To end their marriage, Brian Walshe killed and dismembered his wife Ana Walshe, then dumped her body parts in dumpsters, according to a Norfolk district attorney’s office prosecutor, who testified on his behalf at his arraignment on Wednesday.
“Rather than divorce, it is believed that Brian Walshe dismembered Ana Walshe and discarded her body,” prosecutor Lynn Beland said.
Prosecutors said that Brian Walshe beat his wife to death and assaulted her in their criminal complaint.
In Quincy District Court, while Walshe, 47, was being arraigned on counts of murder and unlawfully disinterring a body, Beland read aloud the accusations and the alleged motive. Since his arrest on January 8 and subsequent charge of deceiving detectives looking for his wife, he has been detained.
The 39-year-old Massachusetts mother of three, Ana Walshe, who has been missing since the start of the year, was officially declared dead by the prosecution for the first time during the hearing. They did not specify whether they had discovered her remains.
Beland presented evidence to support the allegations in court, including finding Ana Walshe’s possessions and blood in the trash and Brian Walshe’s Google searches on body dismemberment and disposal.
The prosecutor claims that Brian Walshe was seen on security footage in Abington and Swampscott throwing large bags into the trash and that cell phone records revealed that he went to a dumpster near his mother’s house in Swampscott.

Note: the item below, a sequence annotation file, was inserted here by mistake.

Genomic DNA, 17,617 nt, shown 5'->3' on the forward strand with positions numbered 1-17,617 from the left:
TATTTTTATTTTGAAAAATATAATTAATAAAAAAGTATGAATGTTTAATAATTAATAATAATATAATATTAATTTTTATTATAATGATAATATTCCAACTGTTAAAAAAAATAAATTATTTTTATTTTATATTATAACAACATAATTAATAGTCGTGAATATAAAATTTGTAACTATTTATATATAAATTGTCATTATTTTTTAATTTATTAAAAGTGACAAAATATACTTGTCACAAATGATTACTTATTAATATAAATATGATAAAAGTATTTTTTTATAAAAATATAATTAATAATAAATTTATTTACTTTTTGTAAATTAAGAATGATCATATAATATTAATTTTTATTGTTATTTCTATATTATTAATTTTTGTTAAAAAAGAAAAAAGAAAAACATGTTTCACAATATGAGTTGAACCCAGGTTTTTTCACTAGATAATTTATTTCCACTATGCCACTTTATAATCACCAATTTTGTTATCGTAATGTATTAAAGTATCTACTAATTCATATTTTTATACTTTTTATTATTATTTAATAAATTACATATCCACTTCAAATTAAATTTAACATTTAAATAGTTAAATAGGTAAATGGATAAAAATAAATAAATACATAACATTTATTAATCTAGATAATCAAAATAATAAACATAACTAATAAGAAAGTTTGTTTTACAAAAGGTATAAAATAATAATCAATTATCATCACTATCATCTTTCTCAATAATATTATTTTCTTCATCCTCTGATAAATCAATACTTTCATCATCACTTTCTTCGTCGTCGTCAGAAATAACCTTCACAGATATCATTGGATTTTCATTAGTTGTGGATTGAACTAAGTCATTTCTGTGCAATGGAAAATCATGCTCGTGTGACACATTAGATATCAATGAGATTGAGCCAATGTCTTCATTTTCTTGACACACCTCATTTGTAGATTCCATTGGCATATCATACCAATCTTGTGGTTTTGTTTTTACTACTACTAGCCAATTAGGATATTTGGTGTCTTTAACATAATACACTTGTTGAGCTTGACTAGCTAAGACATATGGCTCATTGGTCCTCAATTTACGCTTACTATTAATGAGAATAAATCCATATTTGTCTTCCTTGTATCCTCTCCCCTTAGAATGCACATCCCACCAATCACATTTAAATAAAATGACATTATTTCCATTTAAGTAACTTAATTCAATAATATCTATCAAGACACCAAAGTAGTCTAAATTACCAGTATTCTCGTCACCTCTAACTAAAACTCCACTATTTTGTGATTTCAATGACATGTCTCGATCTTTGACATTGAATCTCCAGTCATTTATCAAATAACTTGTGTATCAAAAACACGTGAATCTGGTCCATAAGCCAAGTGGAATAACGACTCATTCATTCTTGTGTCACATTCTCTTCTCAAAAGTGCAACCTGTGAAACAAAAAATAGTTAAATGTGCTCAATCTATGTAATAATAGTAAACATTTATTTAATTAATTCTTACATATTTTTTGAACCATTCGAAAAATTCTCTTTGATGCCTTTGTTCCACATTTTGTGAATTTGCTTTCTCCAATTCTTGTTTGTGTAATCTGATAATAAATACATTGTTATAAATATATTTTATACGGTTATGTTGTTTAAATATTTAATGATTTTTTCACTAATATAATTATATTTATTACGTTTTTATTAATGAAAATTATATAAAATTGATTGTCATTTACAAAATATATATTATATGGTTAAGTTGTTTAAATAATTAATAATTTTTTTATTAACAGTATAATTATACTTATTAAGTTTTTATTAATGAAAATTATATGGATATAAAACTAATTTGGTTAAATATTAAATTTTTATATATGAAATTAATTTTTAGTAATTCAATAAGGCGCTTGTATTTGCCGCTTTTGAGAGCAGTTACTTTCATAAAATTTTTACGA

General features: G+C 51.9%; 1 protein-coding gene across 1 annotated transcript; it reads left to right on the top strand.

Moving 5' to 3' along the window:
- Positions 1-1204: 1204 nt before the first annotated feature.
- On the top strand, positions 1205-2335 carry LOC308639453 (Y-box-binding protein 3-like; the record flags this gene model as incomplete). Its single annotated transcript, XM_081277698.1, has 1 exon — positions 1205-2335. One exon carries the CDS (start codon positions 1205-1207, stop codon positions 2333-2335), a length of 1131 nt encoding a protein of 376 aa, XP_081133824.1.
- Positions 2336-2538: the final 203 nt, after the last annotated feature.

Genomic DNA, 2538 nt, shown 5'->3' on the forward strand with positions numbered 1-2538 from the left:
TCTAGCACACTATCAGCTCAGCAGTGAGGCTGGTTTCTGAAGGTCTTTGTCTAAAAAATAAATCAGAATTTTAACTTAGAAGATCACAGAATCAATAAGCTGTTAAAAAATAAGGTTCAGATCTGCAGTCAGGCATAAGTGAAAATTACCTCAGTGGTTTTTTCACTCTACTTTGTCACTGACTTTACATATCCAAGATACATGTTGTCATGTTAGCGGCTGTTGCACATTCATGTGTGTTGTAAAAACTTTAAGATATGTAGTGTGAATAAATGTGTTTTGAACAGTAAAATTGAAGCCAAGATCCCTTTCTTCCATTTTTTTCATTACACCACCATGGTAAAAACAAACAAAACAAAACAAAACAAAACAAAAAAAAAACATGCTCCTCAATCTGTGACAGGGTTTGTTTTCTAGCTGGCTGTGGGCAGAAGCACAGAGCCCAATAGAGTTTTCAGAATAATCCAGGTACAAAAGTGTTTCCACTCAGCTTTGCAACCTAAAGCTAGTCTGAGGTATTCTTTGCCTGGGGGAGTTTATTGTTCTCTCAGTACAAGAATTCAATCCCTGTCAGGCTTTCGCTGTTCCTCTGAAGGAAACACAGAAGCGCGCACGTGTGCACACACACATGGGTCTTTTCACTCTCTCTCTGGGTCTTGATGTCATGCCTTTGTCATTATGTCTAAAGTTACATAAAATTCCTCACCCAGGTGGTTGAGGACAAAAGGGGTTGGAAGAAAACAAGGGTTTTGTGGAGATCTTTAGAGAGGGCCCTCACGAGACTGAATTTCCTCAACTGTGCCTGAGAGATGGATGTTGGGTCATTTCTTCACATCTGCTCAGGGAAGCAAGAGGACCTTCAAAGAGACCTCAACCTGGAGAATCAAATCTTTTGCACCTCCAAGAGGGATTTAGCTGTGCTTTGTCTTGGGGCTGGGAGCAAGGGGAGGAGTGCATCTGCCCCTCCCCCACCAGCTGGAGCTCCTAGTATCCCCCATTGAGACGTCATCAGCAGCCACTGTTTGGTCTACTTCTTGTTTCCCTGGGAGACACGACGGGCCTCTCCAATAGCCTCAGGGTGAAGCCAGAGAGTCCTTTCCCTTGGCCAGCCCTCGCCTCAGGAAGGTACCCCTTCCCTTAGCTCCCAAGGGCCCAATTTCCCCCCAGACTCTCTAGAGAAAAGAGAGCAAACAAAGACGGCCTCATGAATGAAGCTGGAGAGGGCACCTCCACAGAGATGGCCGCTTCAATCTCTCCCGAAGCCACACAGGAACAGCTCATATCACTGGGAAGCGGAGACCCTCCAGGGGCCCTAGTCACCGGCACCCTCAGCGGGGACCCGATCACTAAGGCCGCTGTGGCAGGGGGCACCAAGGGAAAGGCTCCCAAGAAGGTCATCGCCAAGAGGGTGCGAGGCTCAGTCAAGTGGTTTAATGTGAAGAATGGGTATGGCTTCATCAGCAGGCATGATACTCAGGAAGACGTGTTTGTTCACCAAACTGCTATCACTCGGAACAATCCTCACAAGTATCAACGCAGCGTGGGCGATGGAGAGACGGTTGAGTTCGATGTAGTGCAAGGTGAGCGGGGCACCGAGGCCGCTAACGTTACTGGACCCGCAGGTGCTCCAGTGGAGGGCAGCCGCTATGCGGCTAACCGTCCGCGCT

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By the time police found the bags in Abington, they had been incinerated, according to Beland. A hacksaw, a hatchet, boots, a Prada pocketbook, and the Covid-19 immunization card that Ana Walshe was carrying were all found in the Swampscott trash bags later found at a collection location in Peabody, according to the prosecutor.
According to Beland, the state crime lab examined some bloodied objects in the bags and discovered DNA belonging to Ana and Brian Walshe.
Additionally, the prosecutor claims that Brian Walshe conducted a string of infamous Google searches in the days following her disappearance, including on his son’s iPad: “Ten ways to dispose of a dead body if you need to,” “dismemberment and the best ways to dispose of a body,” “can you be charged with murder without a body,” and “can you identify a body with broken teeth.”
Also, on December 27, he Googled, “What’s the best state for a man to divorce?“
In response to the horrifying accusations, Brian Walshe only shrugged his shoulders once at the arraignment. He accepted the charges during his testimony in court, and a not-guilty plea was filed on his behalf. Additionally, he has entered a not-guilty plea to the amount of deceiving investigators.
He was ordered held without bond by the judge. He will go to court again on February 9.
Tracy Miner, Brian Walshe’s defense lawyer, said in a statement that she would not comment on the case and that the evidence was not compelling.
“I will not comment on the evidence first because I will try this case in the court and not in the media. Second, I haven’t been provided with any evidence by the prosecution. In my experience, where, as here, the prosecution leaks so-called evidence to the press before they provide it to me, their case isn’t that strong,” she said.
“When they have a strong case, they give me everything as soon as possible. We shall see what they have and what evidence is admissible in court, where the case will ultimately be decided.”
How We Got Here
The arraignment follows an extensive search for Ana Walshe after her workplace reported her missing on January 4.
Since then, investigators have combed through the couple’s Cohasset house, conducted a thorough search of the neighborhood, and dug through trash bins to see what happened to her.